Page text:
5 Tips for Conversations That Bring You Closer

 1.     START GENTLY. This is easy when you are in a good mood and having a happy conversation, but even if you are anxious or angry, start carefully. One great opening line is simply to state your intention to have a good conversation and an acknowledgment of your own emotional state.  E.g., “Betsy, I’d love to have a chat about your NCEA results. I find I’m feeling a bit anxious since I know how much you were dreading these. Is now a good time?”

2.     GET CURIOUS. If a conversation is to be a genuine conversation then there needs to be some back and forth. All too often our attempts to share can fall victim to the one-way lecture! If you want to know about Betsy and her results, and she is willing to talk to you, then try asking her a question: E.g., “Betsy, have you had a chance to check your exam results? And if you have – how are you feeling about them?”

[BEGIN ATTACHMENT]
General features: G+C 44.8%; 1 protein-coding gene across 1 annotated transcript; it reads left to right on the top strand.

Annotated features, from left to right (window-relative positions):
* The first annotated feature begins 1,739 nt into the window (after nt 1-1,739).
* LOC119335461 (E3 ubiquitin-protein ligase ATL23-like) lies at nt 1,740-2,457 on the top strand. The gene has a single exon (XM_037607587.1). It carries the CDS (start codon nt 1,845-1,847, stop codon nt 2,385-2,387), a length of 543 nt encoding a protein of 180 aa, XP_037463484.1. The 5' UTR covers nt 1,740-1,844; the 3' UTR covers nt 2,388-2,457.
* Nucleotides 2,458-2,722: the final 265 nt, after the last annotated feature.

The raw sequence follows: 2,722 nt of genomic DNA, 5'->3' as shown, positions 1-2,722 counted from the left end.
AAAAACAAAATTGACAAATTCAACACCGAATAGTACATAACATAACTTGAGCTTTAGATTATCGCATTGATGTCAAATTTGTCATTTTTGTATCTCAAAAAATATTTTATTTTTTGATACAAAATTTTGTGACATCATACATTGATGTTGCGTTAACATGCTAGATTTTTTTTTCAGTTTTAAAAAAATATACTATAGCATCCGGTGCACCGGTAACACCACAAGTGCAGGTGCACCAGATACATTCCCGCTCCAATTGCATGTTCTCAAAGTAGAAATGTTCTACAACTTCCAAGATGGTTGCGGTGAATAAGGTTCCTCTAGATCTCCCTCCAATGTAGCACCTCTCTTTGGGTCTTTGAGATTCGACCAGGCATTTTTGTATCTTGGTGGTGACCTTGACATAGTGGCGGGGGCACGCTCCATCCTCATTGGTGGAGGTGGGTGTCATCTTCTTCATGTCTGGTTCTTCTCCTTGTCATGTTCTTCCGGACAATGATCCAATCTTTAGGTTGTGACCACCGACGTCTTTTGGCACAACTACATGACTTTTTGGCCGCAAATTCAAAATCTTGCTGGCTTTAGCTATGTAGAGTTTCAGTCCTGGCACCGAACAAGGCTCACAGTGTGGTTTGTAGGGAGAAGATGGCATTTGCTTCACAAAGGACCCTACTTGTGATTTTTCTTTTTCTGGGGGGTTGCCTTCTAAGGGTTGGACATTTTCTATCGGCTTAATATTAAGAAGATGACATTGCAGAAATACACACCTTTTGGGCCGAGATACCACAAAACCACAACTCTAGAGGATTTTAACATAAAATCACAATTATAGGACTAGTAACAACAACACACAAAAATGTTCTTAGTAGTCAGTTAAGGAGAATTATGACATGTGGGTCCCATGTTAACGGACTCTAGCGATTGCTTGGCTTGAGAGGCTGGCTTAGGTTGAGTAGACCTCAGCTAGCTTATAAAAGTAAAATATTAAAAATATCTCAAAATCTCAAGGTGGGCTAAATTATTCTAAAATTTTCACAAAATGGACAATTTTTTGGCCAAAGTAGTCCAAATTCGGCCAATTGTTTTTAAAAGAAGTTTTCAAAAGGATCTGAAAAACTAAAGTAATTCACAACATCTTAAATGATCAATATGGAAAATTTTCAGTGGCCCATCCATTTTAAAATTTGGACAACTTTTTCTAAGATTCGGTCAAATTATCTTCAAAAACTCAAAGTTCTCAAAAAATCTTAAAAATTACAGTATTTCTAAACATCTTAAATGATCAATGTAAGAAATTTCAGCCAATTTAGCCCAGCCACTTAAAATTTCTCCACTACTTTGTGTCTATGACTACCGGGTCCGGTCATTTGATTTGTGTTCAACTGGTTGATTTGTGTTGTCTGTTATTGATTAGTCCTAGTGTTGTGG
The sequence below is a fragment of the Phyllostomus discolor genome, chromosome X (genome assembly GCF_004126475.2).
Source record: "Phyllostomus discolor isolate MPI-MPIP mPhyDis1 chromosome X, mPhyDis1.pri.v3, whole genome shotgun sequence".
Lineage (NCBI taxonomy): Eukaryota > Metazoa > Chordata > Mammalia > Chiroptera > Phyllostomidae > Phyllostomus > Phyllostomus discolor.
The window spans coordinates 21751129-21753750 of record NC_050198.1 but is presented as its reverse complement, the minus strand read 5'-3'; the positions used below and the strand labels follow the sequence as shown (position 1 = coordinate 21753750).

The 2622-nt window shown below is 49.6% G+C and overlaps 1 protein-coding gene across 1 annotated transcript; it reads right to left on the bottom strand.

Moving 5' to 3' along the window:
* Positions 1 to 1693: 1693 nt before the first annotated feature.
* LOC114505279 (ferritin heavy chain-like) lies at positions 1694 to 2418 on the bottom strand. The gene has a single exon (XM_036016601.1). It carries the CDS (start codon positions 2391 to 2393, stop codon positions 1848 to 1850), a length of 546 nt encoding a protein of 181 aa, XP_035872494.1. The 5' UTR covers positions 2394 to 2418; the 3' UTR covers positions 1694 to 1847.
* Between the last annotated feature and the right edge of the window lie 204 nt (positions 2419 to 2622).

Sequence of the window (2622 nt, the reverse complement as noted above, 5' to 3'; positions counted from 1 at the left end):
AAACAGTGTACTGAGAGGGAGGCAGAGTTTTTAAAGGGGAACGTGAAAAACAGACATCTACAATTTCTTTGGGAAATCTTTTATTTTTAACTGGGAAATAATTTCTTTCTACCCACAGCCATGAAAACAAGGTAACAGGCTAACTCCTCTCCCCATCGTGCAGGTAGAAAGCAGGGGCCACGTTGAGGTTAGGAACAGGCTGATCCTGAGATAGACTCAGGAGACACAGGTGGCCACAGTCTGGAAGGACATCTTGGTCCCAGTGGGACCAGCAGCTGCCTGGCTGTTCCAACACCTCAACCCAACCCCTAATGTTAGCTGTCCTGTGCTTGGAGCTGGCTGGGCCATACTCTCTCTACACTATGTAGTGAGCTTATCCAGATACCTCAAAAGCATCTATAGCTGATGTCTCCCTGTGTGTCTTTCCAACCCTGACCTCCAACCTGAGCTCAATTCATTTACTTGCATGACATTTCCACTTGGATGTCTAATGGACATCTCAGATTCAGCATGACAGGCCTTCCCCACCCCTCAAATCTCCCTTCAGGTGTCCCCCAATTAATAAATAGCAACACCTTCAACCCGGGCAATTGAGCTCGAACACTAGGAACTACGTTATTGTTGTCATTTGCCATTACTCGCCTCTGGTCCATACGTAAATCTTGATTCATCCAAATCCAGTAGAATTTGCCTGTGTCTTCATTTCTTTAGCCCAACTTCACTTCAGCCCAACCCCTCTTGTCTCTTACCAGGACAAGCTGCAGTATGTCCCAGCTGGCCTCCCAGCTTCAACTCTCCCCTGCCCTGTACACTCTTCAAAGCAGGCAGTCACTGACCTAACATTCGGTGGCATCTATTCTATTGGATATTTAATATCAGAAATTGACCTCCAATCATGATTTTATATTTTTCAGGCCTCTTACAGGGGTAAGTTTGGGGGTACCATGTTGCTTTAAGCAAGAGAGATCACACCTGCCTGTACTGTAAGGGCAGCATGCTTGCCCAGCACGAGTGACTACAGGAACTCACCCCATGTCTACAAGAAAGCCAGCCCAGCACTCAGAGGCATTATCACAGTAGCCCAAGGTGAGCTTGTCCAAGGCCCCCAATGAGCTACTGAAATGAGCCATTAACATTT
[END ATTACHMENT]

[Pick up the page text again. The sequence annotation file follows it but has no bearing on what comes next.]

3.     DISCOVER FEELINGS.  What’s so interesting about a fact?  So, even if Betsy comes right out and tells you her exam results, so what? What matters both to Betsy and you is how she feels about them – right? So let her know you care about her by asking how she is feeling. You’ll see both the examples above already include a feelings element.  This might be new for you – but it’s a real key to improving the quality of your conversations. E.g., “Wow Betsy! You rocked your Level 2 English; I’ll bet you feel confident moving forward into Year 13 with that subject. How do you feel about your Biology scores?”